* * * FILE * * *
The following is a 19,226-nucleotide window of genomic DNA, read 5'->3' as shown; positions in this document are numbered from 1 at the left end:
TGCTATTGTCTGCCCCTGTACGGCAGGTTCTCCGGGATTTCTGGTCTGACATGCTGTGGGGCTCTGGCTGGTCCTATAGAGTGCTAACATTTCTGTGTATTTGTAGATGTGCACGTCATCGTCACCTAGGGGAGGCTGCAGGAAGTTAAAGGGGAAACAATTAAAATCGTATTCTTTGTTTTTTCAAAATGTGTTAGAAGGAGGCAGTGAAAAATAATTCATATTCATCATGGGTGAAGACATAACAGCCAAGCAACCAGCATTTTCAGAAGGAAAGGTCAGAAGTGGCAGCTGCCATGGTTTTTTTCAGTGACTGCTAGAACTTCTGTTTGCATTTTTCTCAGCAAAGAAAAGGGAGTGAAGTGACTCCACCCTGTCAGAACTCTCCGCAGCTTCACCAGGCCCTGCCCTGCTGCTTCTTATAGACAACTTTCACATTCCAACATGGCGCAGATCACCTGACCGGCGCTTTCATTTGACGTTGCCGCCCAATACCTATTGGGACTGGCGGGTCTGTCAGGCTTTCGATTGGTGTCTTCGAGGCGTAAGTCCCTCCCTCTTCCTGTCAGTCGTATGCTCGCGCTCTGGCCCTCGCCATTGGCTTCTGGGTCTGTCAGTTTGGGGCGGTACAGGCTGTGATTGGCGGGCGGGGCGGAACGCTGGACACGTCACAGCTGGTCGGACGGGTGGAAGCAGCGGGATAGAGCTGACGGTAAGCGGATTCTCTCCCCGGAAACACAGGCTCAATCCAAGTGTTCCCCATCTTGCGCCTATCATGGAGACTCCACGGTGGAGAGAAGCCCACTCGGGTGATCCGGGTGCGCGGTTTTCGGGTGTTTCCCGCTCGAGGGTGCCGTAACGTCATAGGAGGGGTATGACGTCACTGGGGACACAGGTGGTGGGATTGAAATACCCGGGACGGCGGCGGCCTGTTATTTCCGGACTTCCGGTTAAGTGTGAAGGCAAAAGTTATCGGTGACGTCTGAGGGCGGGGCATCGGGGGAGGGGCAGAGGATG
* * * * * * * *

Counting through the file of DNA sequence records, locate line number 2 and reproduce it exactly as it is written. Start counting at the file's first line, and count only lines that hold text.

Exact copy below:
TGCTATTGTCTGCCCCTGTACGGCAGGTTCTCCGGGATTTCTGGTCTGACATGCTGTGGGGCTCTGGCTGGTCCTATAGAGTGCTAACATTTCTGTGTATTTGTAGATGTGCACGTCATCGTCACCTAGGGGAGGCTGCAGGAAGTTAAAGGGGAAACAATTAAAATCGTATTCTTTGTTTTTTCAAAATGTGTTAGAAGGAGGCAGTGAAAAATAATTCATATTCATCATGGGTGAAGACATAACAGCCAAGCAACCAGCATTTTCAGAAGGAAAGGTCAGAAGTGGCAGCTGCCATGGTTTTTTTCAGTGACTGCTAGAACTTCTGTTTGCATTTTTCTCAGCAAAGAAAAGGGAGTGAAGTGACTCCACCCTGTCAGAACTCTCCGCAGCTTCACCAGGCCCTGCCCTGCTGCTTCTTATAGACAACTTTCACATTCCAACATGGCGCAGATCACCTGACCGGCGCTTTCATTTGACGTTGCCGCCCAATACCTATTGGGACTGGCGGGTCTGTCAGGCTTTCGATTGGTGTCTTCGAGGCGTAAGTCCCTCCCTCTTCCTGTCAGTCGTATGCTCGCGCTCTGGCCCTCGCCATTGGCTTCTGGGTCTGTCAGTTTGGGGCGGTACAGGCTGTGATTGGCGGGCGGGGCGGAACGCTGGACACGTCACAGCTGGTCGGACGGGTGGAAGCAGCGGGATAGAGCTGACGGTAAGCGGATTCTCTCCCCGGAAACACAGGCTCAATCCAAGTGTTCCCCATCTTGCGCCTATCATGGAGACTCCACGGTGGAGAGAAGCCCACTCGGGTGATCCGGGTGCGCGGTTTTCGGGTGTTTCCCGCTCGAGGGTGCCGTAACGTCATAGGAGGGGTATGACGTCACTGGGGACACAGGTGGTGGGATTGAAATACCCGGGACGGCGGCGGCCTGTTATTTCCGGACTTCCGGTTAAGTGTGAAGGCAAAAGTTATCGGTGACGTCTGAGGGCGGGGCATCGGGGGAGGGGCAGAGGATG